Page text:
recognized—as a congregation could be organized and led by a
Jewish "laymen", who would not have the expertise in
liturgy a hazzan would have, newly forming congregations in the late
19th and early 20th centuries sometimes hired a hazzan for a synagogue
(and made sure that a kosher butcher was established in the
neighborhood) for some time before setting about hiring a rabbi,
seeing the hazzan (and the butcher) as a more immediate need. The
hazzan therefore solemnized marriages and otherwise represented the
congregation in the eyes of civil authorities.
In the United States, many hazzanim supplement their ministry by also
earning certification as and working as mohels , for bris ceremonies.
In the United States there are three major organizations for
professionally trained hazzanim, one from each of the major Jewish
American Conference of Cantors —Reform
Cantors Assembly —Conservative
* Cantorial Council of America—Orthodox
Many members of the
Cantors Assembly are trained at the H. L. Miller
Cantorial School and College of
Jewish Music at the
Seminary of America . Many members of the American Conference of
Cantors are trained at the Debbie Friedman School of Sacred Music at
Hebrew Union College
Hebrew Union College —
Jewish Institute of Religion, School of Sacred
Music (New York) Reform. Both of these programs offer a five-year
training program. Members of the Cantorial Council can train at the
Sarah Belz School of
Jewish Music at
Yeshiva University in
New York City.
ALEPH, the movement for
Jewish Renewal, includes a cantorial training
program as part of its ordination program.
Full cantorial training is also offered by the Cantorial School of
the Academy for
Jewish Religion (California) in Los Angeles, the
Cantorial Program at the similarly named Academy for
in New York, and the School of
Jewish Music at
Hebrew College . These
institutions are unaffiliated with any particular
The curriculum for students in these programs generally include, but
are not limited to:
* Hebrew: modern, Biblical (Torah), and liturgical (Siddur)
Nusach (liturgical tradition)
* Laws and traditions pertaining to
Jewish prayer service
* History and content of the siddur
* Music theory, sight-reading sheet music
* Playing an instrument, usually a piano or guitar
* Singing technique
Cantillation —tropes for the liturgical chanting of biblical
* Choral conducting
Tanakh (Hebrew Bible, or
Old Testament )
Jewish music history
* Pastoral care and counseling
The period between the two World Wars is often referred to as the
"golden age" of hazzanut (cantorial performance). The greats include
Zavel Kwartin (1874–1953),
Moritz Henle (1850–1925), Joseph
"Yossele" Rosenblatt (1882–1933),
Gershon Sirota (1874–1943), and
Leib Glantz .
In the post–World War II period, prominent cantors were Moshe
David Werdyger ,
Frank Birnbaum ,
Richard Tucker and
Abraham Lopes Cardozo (1914–2006). Operatic tenor
Jan Peerce , whose
cantorial recordings were highly regarded, was never a cantor by
profession but he often cantored during the high holidays .
Popular contemporary cantors include
Shmuel Barzilai , Naftali
Yitzchak Meir Helfgot , Chazzan Avraham Aharon Weingarten,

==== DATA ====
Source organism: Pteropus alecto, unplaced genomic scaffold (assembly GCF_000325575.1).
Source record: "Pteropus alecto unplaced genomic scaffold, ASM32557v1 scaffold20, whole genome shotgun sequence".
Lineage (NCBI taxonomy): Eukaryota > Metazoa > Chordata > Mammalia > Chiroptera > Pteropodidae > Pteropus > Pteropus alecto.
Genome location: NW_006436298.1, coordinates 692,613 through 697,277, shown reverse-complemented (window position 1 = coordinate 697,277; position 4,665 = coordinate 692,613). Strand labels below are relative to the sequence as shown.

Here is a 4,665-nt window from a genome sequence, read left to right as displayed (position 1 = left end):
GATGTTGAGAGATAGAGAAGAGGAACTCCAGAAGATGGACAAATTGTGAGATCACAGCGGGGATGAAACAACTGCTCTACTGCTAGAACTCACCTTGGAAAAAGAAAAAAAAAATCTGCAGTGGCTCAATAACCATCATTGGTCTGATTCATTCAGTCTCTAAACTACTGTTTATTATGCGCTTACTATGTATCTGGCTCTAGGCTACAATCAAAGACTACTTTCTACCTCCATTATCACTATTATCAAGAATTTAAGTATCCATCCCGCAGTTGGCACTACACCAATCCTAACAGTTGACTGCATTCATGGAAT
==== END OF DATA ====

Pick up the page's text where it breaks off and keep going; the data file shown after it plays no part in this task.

Yaakov Lemmer ,
Joseph Malovany ,
Benzion Miller , Jacob
(Jack) Mendelson, Aaron Bensoussan, Alberto Mizrahi, Yaakov Yoseph
Stark, Jochen (Yaacov) Fahlenkamp, and Eli Weinberg.
* History of religious
* Academy for
Jewish Religion (California)
* Academy for
Jewish Religion (New York)
* The Reform
Jewish Cantorate during the 19th Century
Look up HAZZAN in Wiktionary, the free dictionary.
* ^ Geoffrey Wigoder; Fred Skolnik; Shmuel Himelstein, eds. (2002).
Cantor and cantorial music". The New Encyclopedia of Judaism. New
York University Press. ISBN 0-8147-9388-6 .
* ^ A B "The Cantor". My
Jewish Learning. Retrieved 2012-07-09.
* ^ To Accompany A Chazzan: Choirs and Soloists - Past and Present,
Rebbetzin Faigie Horowitz, Hamodia Inyan, September 23, 2014 (vol.
xvii no. 828), p. 16-17: As an adult of 21, Reb Naftali Blaivas was
the baal tefillah in a shul for Rosh Hashanah and Yom Kippur. Two
years later, he began a forty-two-year stint as the baal tefillah for
the Yamim Noraim in the shul of
Rabbi Mordechai Teitz, z"l, Chief
Rabbi of Elizabeth, New Jersey. "I was not a chazzan. My style was
chazzanishe baal tefillah. Tefillah was paramount for Rav Teitz, not
music. I remember him telling me firmly at the beginning, 'M'zogt
nisht iber ken verter' ."
* ^ See also Dalet Amot: Halachic Perspectives (
Rabbi Ari N. Enkin,
2008), p. 6-7, where the author discusses excessive operatics and
repetition of words by chazzanim and notes that
Rabbi Moshe Feinstein
and most halachic authorities rule "that a chazzan should not repeat
any words of the prayers."
* ^ As can be heard in the audio file accompanying this page.
Shulkhan Arukh , Orah Hayyim, 581
* ^ A B http://jwa.org/blog/Julie-Rosewald
* ^ A B "Cantors: American
Jewish Women\'s Archive".
Jwa.org. Retrieved 2012-07-09.
* ^ Goldman, Ari L. (September 19, 1990). "A Bar to Women as
Cantors Is Lifted". The New York Times.
* ^ "
Cantor Sharon Hordes". Kenesethisrael.com. Retrieved
* ^ "Cantorial/Hazzanut/Liturgical - CD
Susan Wehle OB"M
Songs of Healing & Hope J. Levine Books & Judaica ".
Levinejudaica.com. 2005-07-26. Retrieved 2012-07-09.
* ^ Haughney, Christine (February 15, 2009). "\'It\'s Not Even Six
Degrees of Separation. It\'s One.\'". The New York Times.
* ^ "Tikkun v\'Or, Ithaca, NY - Celebration in honor of
Lyons". Tikkunvor.org. 2010-02-07. Retrieved 2012-07-09.
* ^ "Contributions of
Jewish Women to Music and Women to Jewish
Music". JMWC. Retrieved 2012-07-09.
* ^ "
Cantor Tannoz Bahremand Forunzanfar; Academy for Jewish
Religion, California". Ajrca.org. Retrieved August 10, 2013.
* ^ "HUC-JIR: Statistics".
Hebrew Union College
Hebrew Union College --
of Religion. Retrieved 2013-03-04.
* ^ American Conference of Cantors
* ^ Cantors Assembly
* ^ Belz School of